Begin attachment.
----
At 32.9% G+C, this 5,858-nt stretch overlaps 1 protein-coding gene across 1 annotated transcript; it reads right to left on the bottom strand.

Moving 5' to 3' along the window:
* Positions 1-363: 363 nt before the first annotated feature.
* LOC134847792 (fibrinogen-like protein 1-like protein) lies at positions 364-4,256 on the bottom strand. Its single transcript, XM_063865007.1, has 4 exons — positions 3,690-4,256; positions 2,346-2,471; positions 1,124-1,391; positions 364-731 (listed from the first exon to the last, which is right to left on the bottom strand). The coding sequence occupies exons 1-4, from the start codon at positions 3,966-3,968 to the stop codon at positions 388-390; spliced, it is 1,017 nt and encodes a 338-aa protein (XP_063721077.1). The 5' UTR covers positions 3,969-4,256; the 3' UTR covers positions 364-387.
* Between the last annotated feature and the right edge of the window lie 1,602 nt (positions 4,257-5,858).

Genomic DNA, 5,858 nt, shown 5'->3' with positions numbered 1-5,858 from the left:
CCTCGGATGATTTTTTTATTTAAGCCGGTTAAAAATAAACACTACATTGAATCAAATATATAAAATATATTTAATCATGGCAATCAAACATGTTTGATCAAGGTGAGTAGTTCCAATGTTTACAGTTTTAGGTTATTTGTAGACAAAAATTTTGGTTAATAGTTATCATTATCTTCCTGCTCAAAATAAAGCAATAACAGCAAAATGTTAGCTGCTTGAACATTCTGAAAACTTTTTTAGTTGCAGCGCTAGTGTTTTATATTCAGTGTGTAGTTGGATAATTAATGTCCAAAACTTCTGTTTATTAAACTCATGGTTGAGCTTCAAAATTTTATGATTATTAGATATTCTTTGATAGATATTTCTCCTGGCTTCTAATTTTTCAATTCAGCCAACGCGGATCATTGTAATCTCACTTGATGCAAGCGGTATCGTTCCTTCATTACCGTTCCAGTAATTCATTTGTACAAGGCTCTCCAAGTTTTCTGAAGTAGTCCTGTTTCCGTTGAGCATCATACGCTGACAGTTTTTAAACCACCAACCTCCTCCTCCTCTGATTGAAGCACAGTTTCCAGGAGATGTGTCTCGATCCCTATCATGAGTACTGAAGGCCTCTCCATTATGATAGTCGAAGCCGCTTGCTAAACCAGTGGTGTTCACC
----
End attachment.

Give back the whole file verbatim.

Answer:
At 32.9% G+C, this 5,858-nt stretch overlaps 1 protein-coding gene across 1 annotated transcript; it reads right to left on the bottom strand.

Moving 5' to 3' along the window:
* Positions 1-363: 363 nt before the first annotated feature.
* LOC134847792 (fibrinogen-like protein 1-like protein) lies at positions 364-4,256 on the bottom strand. Its single transcript, XM_063865007.1, has 4 exons — positions 3,690-4,256; positions 2,346-2,471; positions 1,124-1,391; positions 364-731 (listed from the first exon to the last, which is right to left on the bottom strand). The coding sequence occupies exons 1-4, from the start codon at positions 3,966-3,968 to the stop codon at positions 388-390; spliced, it is 1,017 nt and encodes a 338-aa protein (XP_063721077.1). The 5' UTR covers positions 3,969-4,256; the 3' UTR covers positions 364-387.
* Between the last annotated feature and the right edge of the window lie 1,602 nt (positions 4,257-5,858).

Genomic DNA, 5,858 nt, shown 5'->3' with positions numbered 1-5,858 from the left:
CCTCGGATGATTTTTTTATTTAAGCCGGTTAAAAATAAACACTACATTGAATCAAATATATAAAATATATTTAATCATGGCAATCAAACATGTTTGATCAAGGTGAGTAGTTCCAATGTTTACAGTTTTAGGTTATTTGTAGACAAAAATTTTGGTTAATAGTTATCATTATCTTCCTGCTCAAAATAAAGCAATAACAGCAAAATGTTAGCTGCTTGAACATTCTGAAAACTTTTTTAGTTGCAGCGCTAGTGTTTTATATTCAGTGTGTAGTTGGATAATTAATGTCCAAAACTTCTGTTTATTAAACTCATGGTTGAGCTTCAAAATTTTATGATTATTAGATATTCTTTGATAGATATTTCTCCTGGCTTCTAATTTTTCAATTCAGCCAACGCGGATCATTGTAATCTCACTTGATGCAAGCGGTATCGTTCCTTCATTACCGTTCCAGTAATTCATTTGTACAAGGCTCTCCAAGTTTTCTGAAGTAGTCCTGTTTCCGTTGAGCATCATACGCTGACAGTTTTTAAACCACCAACCTCCTCCTCCTCTGATTGAAGCACAGTTTCCAGGAGATGTGTCTCGATCCCTATCATGAGTACTGAAGGCCTCTCCATTATGATAGTCGAAGCCGCTTGCTAAACCAGTGGTGTTCACC